Monday, August 11, 2014

30-Week Writing Survey: Week 19: Favorite Minor Character



Today's question: Favorite minor character that decided to shove themself into the spotlight and why!

Minor characters. Minor characters. Well, I don't have too many great answers for this. My minor characters haven't stolen the spotlight too often. They're pretty well behaved. But I can discuss a few.

In Bad Fairy, the original version of the story didn't include much interaction with the other students in Delia's fairy school. When I rewrote it as a trilogy, there were quite a few more connections with other people, and so I expanded some characters' roles and ended up with some pretty significant relationships. Fiona was mentioned in the original version, but all she was was a throwaway line about being someone Delia could come close to calling her friend. Fiona's definitely a friend in the new version of Bad Fairy, but she didn't really do much time in the spotlight. I also have a character from the far future of Bad Fairy who wasn't even planned to begin with, but he ended up being essential to how the novel turned out. I don't know how long it will take for people to understand the significance of this, but Marshall wasn't planned. ;)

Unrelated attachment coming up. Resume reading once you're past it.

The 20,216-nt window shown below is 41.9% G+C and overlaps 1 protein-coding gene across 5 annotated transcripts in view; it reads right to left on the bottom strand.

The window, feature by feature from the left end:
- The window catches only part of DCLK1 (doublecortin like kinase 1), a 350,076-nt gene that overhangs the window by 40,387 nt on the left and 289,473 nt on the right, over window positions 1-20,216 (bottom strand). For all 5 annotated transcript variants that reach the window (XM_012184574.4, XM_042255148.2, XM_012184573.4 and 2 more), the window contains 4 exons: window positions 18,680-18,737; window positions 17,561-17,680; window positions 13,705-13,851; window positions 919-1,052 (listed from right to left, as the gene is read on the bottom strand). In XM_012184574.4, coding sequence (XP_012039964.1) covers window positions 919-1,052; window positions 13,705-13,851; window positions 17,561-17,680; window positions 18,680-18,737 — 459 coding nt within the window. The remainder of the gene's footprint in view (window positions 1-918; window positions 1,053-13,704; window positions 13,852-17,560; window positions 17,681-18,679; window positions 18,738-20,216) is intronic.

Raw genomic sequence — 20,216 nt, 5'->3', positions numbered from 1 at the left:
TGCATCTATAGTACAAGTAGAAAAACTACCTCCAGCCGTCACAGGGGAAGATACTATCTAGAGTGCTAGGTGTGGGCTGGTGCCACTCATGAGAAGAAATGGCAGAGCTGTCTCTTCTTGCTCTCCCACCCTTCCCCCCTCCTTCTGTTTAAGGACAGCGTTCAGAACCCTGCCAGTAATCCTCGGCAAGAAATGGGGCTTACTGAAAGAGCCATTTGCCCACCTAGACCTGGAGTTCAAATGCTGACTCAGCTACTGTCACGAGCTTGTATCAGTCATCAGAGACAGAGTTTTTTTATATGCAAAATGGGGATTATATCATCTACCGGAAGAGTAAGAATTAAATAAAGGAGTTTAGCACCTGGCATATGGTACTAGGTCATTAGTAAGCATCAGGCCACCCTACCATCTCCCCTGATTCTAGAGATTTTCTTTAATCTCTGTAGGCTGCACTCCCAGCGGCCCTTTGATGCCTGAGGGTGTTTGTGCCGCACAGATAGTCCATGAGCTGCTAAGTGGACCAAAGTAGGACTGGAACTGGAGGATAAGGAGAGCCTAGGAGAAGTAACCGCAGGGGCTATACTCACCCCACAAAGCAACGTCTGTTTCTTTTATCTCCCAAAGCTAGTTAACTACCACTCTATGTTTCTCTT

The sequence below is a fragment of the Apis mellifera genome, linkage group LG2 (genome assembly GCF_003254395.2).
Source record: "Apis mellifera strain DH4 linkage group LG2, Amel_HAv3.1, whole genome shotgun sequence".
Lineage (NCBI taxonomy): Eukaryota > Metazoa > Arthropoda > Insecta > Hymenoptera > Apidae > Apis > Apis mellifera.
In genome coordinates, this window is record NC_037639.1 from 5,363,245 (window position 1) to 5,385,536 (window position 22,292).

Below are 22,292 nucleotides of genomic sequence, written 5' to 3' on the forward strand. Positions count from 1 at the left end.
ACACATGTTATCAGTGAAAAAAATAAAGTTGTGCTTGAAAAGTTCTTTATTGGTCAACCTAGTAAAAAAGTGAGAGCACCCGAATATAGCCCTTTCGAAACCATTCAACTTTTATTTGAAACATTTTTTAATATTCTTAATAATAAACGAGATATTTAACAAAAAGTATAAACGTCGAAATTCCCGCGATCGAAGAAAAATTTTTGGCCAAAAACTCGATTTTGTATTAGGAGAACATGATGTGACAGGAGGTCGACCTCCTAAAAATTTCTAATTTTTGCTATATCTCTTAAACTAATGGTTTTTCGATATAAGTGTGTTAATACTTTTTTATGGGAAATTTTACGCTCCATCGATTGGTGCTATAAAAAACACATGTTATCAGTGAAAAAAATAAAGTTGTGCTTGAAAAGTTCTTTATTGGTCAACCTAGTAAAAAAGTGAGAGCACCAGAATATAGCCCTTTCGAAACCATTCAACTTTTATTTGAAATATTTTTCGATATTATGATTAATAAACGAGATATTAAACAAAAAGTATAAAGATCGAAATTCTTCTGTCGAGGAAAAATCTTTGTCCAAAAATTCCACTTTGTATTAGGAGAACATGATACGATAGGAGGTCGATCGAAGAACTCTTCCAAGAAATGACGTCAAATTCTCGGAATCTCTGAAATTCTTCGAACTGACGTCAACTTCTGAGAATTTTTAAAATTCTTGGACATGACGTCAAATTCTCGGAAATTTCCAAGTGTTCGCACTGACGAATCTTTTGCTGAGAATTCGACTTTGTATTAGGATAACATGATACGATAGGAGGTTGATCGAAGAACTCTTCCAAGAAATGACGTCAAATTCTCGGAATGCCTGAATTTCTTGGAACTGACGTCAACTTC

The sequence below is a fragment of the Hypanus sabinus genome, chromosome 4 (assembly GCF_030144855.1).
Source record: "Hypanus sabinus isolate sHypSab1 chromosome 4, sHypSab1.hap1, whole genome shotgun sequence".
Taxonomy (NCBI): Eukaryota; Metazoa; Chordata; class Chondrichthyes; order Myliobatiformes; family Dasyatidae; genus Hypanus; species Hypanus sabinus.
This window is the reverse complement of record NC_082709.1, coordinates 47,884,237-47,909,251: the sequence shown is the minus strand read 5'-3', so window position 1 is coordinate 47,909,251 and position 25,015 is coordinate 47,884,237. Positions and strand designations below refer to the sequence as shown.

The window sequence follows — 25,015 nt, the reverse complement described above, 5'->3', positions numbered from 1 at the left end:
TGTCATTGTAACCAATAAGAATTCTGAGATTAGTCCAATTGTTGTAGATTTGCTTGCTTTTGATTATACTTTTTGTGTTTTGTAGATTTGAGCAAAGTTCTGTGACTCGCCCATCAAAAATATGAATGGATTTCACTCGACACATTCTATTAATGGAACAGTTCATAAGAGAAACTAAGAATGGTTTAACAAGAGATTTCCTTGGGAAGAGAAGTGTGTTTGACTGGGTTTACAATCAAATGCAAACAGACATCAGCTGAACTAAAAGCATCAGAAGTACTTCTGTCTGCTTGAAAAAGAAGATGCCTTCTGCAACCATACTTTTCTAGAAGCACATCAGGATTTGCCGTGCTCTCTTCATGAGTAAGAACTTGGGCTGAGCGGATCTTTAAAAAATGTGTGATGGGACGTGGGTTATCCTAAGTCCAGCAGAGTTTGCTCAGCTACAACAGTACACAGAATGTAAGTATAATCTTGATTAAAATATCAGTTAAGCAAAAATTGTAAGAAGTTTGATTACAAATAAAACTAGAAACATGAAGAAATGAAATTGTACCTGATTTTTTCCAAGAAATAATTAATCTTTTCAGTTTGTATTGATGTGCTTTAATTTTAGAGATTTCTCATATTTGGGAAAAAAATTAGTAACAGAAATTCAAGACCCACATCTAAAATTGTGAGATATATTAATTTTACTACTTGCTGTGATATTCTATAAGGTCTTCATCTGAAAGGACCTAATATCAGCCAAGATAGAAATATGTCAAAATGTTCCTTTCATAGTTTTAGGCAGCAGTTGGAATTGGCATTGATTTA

In Finding Mulligan, I again don't have spotlight-stealing characters, especially not minor ones. I can't think of anyone who fits that description for Joint Custody, either. And in Stupid Questions, I guess there aren't really any characters that developed more richly than I expected them to. So many of my novels have tiny casts, so everybody's important and not many people are minor.

In The House That Ivy Built and Negative One, I definitely had some folks start as a brainfart and become important people. Weaver was one of those in the original book. Hard to imagine the series without that guy! In the webcomic, the kind-hearted homeless caretaker, Theresa, wasn't originally intended to be fully developed as a character, but she was a great addition; she just never dreamed of stealing any spotlights. Maybe a good character for spotlight-stealing would be this obscure character:

Ahh look, it's Shelshay, the fan favorite. Shelshay was in all of six issues of my comic (and it's almost up to five hundred issues, so that should give you some perspective). And yet, in the polls for favorite characters, Shelshay got more votes than certain major characters. She sure made an impression for the short time she was on stage. I think that might have been because she was incredibly quirky and said very odd things sometimes, and since Negative One is almost never funny, people welcomed the comic relief.

Too bad she can't be in the story anymore. Good luck stealing the spotlight from way over where you are, Shelshay. (I'd better not say that too loudly. She'll find a way.)

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